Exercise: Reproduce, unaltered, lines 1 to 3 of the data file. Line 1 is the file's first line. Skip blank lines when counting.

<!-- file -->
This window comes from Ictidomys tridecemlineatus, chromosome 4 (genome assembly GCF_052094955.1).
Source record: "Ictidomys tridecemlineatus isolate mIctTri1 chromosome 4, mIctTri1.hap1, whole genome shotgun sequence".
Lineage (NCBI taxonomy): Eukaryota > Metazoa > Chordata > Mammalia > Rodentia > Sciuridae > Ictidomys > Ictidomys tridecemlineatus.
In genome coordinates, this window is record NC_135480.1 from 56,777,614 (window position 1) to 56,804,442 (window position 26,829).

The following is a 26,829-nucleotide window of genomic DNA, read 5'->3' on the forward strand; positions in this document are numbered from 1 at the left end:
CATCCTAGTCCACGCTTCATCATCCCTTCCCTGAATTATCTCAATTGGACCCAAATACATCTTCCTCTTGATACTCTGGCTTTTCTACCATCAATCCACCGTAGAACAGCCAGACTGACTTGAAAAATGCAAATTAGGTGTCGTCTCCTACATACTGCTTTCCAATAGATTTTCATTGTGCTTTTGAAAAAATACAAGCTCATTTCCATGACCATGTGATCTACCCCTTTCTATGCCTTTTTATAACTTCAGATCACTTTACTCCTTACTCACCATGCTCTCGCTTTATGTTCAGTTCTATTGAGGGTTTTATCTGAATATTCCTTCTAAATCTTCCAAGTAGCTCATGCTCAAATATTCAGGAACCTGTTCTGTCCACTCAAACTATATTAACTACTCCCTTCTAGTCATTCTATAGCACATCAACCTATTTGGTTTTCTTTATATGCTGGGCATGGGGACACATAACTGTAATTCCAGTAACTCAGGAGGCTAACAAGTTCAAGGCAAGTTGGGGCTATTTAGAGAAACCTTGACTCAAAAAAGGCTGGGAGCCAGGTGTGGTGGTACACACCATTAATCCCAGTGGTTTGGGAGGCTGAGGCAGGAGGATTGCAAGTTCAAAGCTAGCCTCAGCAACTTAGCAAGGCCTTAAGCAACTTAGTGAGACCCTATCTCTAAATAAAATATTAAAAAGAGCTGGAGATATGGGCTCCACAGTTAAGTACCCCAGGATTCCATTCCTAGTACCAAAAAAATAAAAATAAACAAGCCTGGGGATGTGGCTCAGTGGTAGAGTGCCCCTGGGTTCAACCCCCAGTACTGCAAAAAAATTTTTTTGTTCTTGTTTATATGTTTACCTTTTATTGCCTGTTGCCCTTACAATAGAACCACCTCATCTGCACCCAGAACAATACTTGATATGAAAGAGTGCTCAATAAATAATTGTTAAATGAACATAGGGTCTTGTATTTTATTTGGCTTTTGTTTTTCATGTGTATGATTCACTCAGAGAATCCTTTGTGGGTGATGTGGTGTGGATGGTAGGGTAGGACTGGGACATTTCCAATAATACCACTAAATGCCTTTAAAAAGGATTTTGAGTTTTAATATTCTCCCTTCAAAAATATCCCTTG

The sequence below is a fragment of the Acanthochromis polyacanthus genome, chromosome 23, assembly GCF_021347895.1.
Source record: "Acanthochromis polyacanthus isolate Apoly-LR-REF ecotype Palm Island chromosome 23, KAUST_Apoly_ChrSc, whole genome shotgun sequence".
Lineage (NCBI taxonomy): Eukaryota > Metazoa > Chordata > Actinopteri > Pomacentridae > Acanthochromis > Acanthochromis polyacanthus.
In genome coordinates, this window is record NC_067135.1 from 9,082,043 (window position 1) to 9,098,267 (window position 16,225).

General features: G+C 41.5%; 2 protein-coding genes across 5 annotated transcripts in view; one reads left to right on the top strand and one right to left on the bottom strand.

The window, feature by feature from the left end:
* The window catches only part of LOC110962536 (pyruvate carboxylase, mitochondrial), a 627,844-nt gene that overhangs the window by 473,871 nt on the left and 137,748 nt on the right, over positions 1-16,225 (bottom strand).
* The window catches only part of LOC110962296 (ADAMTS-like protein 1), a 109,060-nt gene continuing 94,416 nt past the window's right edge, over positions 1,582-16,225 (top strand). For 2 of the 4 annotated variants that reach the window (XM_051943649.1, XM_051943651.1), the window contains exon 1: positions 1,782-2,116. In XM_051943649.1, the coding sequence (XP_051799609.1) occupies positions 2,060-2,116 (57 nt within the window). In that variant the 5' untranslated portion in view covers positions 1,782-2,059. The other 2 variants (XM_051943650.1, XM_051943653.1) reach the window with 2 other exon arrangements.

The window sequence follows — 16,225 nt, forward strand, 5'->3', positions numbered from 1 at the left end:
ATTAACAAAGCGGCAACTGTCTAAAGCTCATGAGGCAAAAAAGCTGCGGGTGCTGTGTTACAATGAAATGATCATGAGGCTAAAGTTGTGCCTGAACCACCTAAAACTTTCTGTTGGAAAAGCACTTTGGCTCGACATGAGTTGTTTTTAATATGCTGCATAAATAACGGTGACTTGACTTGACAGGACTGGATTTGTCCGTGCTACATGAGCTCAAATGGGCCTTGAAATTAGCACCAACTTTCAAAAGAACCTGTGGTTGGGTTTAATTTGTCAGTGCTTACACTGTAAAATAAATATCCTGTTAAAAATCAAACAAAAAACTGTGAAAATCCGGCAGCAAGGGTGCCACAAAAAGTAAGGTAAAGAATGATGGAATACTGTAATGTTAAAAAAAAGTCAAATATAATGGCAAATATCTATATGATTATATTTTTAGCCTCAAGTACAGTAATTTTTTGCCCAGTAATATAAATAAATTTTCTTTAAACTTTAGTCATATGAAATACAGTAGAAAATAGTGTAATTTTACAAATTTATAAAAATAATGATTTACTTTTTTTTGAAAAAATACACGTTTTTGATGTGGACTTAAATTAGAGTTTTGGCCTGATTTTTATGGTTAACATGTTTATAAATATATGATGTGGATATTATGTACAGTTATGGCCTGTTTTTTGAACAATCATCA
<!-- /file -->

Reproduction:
This window comes from Ictidomys tridecemlineatus, chromosome 4 (genome assembly GCF_052094955.1).
Source record: "Ictidomys tridecemlineatus isolate mIctTri1 chromosome 4, mIctTri1.hap1, whole genome shotgun sequence".
Lineage (NCBI taxonomy): Eukaryota > Metazoa > Chordata > Mammalia > Rodentia > Sciuridae > Ictidomys > Ictidomys tridecemlineatus.